Can COVID-19 vaccine trials continue ethically once an efficacious candidate is found?

December 03, 2020

In a Perspective, David Wendler and colleagues propose guidance on when it can be ethical to continue placebo-controlled COVID-19 vaccine trials after an effective and safe candidate is found - a topic that is particularly relevant given the recent announcements of success in several late-stage clinical trials. Currently, more than 180 COVID-19 vaccines are in development, with at least 12 undergoing phase 3 trials. Given this unprecedented effort, it's likely that one or more candidates will be found safe and efficacious while many others are still being tested. However, discovering a vaccine in a placebo-controlled trial raises several yet-unanswered ethical questions. Should researchers continue that trial as designed? Should trials for other vaccine candidates continue? "With careful planning and systematic assessment of social value and risk, we believe it can be ethical to conduct some placebo-controlled trials of vaccine candidates for COVID-19, even after we have an efficacious vaccine," write Wendler et al. "Doing so may be necessary to effectively address a pandemic that is causing so much harm around the world." According to the authors, some argue that decisions to continue placebo-based trials are unethical as it's in an individual's best interest to receive an effective vaccine rather than participate in clinical studies where they might instead receive a placebo or ineffective candidate. On the other hand, manufacturing and supply challenges suggest that several vaccines may be needed to meet the global need, highlighting the urgency in conducting additional trials. The risks of serious harm that individuals face from COVID-19 vary widely across groups. Wendler et al. argue that by excluding those at high risk from ongoing COVID-19 vaccine trials, the authors suggest that researchers can continue to collect valuable data from participants who are at low risk of experiencing serious harm.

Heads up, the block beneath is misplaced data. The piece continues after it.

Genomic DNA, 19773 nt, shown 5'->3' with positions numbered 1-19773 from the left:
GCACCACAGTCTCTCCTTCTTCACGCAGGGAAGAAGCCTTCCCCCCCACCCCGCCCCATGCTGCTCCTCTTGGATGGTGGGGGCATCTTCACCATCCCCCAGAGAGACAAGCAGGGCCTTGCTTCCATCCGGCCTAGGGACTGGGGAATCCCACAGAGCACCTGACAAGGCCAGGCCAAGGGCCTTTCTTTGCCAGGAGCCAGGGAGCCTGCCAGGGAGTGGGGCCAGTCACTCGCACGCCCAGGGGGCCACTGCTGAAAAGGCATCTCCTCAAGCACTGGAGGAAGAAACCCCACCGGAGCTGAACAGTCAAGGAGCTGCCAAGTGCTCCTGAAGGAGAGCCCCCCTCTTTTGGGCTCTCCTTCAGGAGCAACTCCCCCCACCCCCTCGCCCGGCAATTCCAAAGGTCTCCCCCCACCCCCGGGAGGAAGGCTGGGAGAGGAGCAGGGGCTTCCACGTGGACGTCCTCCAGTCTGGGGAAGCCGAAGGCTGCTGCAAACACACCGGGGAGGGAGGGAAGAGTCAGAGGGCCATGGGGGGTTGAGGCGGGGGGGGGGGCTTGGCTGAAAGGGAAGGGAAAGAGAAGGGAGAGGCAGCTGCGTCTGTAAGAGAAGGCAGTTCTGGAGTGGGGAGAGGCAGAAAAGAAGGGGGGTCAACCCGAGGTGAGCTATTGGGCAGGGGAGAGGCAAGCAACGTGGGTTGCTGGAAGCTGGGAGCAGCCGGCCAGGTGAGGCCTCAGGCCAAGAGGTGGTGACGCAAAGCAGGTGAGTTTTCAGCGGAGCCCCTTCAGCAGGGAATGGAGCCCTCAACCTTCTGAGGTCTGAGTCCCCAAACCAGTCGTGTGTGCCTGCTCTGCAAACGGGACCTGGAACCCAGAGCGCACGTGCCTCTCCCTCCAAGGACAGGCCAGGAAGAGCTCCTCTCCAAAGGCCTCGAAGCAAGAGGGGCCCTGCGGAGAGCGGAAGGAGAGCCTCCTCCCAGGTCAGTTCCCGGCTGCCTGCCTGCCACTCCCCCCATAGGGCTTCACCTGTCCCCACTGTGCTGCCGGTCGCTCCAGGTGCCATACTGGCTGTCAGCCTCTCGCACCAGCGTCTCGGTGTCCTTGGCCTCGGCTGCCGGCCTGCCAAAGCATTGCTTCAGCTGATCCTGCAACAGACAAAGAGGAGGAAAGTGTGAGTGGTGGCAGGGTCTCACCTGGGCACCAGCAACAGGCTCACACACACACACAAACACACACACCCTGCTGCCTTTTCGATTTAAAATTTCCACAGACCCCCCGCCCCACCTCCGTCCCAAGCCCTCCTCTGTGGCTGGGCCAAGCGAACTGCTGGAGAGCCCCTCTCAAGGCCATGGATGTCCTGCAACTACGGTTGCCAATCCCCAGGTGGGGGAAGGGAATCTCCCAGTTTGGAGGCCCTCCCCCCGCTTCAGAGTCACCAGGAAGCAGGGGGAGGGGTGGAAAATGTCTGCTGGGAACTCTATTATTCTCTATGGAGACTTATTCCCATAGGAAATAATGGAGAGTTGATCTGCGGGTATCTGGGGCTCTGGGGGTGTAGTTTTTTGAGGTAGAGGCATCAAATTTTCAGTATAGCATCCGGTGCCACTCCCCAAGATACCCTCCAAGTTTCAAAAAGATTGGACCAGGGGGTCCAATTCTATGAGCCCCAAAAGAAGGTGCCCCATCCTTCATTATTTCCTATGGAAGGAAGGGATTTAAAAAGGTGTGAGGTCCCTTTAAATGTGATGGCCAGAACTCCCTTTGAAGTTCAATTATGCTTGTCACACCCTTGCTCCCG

American Association for the Advancement of Science

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